A Brooder Doesn’t Need To Be Fancy – Just Functional
On a Budget?
This brooder is nothing more than a cardboard box, 10ft long 3ft. wide, and 16′ high. If your box isn’t high enough you can easily attach additional cardboard to the sides using zip ties.
Duct tape and zip ties are my friend, be creative, you’ll be amazed at what you can build with what was once considered junk in the garage or shed.
I found some leftover ceramic floor tiles in the garage and used them to line the bottom of the brooder. The first week I use only paper towels on the bottom, then pine shavings around the second week.
I use a few bricks to build a platform in the center of the brooder where their feeder sets, and the same for the drinker in one corner of the brooder. Day-old chicks will have no problem accessing their food and water sources if both are raised, this limits feed waste and help keep the water clean.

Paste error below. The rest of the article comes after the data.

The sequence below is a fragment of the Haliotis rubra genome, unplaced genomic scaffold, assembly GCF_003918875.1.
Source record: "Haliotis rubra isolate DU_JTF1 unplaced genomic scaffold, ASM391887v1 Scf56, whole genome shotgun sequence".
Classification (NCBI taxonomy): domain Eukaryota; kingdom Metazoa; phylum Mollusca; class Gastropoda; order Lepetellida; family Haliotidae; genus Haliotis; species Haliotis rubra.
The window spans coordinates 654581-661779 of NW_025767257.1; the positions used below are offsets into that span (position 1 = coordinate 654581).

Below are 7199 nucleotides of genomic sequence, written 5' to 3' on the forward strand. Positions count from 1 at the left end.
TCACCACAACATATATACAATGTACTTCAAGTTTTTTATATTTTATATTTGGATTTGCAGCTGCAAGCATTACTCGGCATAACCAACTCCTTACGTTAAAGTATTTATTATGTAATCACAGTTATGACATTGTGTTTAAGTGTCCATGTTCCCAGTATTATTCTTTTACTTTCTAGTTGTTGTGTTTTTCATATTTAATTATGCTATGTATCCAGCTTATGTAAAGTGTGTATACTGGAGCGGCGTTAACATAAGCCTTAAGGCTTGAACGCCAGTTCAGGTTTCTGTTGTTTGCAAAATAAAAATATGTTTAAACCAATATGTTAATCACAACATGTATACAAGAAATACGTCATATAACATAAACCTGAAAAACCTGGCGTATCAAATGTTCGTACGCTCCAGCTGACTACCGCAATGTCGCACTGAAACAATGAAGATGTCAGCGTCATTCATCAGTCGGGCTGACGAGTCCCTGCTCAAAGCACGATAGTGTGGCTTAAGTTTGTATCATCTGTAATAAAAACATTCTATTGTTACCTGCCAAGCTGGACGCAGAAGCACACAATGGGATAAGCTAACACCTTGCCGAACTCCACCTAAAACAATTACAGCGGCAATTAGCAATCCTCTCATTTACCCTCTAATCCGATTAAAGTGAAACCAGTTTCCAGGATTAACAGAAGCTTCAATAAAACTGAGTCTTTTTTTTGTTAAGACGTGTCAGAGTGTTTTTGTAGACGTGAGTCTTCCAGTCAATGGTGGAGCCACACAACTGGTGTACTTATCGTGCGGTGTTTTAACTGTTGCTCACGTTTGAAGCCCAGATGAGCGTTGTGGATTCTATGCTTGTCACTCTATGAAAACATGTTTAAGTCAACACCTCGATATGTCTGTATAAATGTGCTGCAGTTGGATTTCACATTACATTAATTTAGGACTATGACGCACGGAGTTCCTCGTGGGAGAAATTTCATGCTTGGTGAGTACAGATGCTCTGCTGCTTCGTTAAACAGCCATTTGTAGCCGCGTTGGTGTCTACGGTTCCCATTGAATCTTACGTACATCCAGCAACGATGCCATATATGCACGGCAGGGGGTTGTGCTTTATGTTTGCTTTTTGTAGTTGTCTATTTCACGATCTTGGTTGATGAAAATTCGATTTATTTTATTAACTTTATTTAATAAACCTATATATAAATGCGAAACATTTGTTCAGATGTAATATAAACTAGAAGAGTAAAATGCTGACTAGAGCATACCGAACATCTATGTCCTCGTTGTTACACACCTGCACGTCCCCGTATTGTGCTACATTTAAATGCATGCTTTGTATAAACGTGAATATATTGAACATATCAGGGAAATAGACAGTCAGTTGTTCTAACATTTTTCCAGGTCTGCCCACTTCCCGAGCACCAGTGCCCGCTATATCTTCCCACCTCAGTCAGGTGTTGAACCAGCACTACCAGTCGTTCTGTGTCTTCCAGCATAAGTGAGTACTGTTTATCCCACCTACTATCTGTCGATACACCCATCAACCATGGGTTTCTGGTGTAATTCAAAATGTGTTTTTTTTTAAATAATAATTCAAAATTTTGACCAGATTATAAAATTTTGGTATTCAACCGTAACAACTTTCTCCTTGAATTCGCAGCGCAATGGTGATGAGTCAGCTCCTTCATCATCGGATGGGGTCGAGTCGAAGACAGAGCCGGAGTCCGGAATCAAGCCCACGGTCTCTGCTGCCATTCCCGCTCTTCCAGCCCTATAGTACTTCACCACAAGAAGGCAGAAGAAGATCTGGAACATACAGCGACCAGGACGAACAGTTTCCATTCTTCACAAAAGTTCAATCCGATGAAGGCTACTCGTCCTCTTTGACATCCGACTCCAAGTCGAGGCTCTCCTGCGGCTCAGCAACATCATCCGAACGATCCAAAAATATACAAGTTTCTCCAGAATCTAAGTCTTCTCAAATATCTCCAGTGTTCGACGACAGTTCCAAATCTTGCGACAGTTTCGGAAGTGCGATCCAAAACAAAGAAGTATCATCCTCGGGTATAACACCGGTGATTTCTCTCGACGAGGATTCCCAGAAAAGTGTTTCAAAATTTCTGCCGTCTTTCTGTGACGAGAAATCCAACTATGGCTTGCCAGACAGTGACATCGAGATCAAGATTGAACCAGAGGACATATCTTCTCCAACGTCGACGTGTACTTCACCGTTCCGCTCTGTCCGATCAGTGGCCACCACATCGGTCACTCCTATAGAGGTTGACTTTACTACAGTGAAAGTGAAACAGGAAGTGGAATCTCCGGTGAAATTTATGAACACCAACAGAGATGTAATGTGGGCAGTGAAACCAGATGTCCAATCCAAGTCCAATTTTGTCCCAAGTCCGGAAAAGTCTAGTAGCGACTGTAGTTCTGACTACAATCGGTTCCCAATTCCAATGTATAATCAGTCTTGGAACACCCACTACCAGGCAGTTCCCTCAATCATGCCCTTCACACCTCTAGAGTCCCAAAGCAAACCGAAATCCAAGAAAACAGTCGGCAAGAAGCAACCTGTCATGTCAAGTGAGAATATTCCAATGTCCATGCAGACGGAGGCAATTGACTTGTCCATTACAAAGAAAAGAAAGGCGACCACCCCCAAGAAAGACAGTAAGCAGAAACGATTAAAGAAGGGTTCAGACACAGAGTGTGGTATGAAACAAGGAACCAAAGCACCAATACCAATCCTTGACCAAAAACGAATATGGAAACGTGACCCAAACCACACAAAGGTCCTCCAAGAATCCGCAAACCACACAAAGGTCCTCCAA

Chicken wire simply laid over the top of the brooder will be sufficient in confining them. They have little interest in escaping but can spook easily when disturbed by basic brooder chores, so better safe than sorry.
Revised: Today we use radiant heat, a safer more natural source of heat.
The heat lamp is best situated at one end of the brooder, it’s important to have sufficient space for your chicks to find their comfort zone. It’s a good idea to have a thermometer at both ends of the brooder, but if you watch your chicks’ behavior it’s quite obvious when they are cold or hot.
When they’re cold they will all huddle together under the heat lamp, when hot they’ll lie down holding their wings away from their body. Somewhere in between is where you want to keep your babies, just watch them, and they’ll be quick to inform you of a problem.